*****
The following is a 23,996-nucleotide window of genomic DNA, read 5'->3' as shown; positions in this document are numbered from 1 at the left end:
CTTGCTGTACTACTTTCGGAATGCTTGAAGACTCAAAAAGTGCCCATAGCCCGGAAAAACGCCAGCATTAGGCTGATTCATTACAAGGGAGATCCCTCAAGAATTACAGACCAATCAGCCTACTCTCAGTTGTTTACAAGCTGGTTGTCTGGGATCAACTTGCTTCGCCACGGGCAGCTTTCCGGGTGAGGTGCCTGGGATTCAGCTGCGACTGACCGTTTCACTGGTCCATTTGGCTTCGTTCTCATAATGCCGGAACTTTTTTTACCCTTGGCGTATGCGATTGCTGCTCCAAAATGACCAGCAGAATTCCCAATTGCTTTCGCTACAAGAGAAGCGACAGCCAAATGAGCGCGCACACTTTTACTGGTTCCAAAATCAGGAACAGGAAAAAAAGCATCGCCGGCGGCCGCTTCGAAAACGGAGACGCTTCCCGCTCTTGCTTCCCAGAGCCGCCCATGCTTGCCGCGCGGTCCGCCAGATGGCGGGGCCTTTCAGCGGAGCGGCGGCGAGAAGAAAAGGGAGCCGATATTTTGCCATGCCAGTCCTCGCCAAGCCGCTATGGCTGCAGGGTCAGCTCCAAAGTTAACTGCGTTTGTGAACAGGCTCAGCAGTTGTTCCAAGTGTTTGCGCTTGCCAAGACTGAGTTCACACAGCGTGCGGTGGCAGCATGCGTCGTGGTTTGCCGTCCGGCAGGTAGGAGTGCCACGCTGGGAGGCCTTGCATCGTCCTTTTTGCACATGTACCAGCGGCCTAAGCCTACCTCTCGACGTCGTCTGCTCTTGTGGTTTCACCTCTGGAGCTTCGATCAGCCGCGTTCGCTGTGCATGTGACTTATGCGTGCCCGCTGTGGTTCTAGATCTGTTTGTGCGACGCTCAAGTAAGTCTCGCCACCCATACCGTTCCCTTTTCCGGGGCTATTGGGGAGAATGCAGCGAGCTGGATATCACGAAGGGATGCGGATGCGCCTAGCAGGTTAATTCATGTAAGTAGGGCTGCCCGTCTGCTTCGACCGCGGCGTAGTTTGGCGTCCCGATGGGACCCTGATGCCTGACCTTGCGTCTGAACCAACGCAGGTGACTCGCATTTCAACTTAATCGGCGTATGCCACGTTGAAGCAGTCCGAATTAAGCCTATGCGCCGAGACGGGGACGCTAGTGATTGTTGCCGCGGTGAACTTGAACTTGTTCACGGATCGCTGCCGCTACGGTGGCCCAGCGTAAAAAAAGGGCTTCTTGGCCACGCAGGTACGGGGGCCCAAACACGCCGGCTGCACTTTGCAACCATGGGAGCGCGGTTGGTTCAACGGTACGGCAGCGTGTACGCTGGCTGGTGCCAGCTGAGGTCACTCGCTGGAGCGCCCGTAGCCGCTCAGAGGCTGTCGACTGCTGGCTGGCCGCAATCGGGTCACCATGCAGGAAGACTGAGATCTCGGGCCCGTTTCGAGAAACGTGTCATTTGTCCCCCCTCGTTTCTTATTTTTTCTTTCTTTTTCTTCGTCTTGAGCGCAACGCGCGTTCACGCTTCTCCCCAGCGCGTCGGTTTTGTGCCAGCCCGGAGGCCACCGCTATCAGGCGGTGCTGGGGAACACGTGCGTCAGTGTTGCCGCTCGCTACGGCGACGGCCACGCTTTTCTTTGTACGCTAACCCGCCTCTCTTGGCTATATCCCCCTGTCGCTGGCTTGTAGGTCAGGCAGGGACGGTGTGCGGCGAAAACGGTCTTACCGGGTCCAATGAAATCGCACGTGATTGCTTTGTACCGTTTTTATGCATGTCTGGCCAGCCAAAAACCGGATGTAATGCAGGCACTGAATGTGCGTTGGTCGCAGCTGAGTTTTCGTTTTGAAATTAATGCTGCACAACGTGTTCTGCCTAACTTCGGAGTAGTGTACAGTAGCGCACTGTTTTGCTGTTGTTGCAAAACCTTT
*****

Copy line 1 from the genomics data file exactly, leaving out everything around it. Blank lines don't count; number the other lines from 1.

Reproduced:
The following is a 23,996-nucleotide window of genomic DNA, read 5'->3' as shown; positions in this document are numbered from 1 at the left end: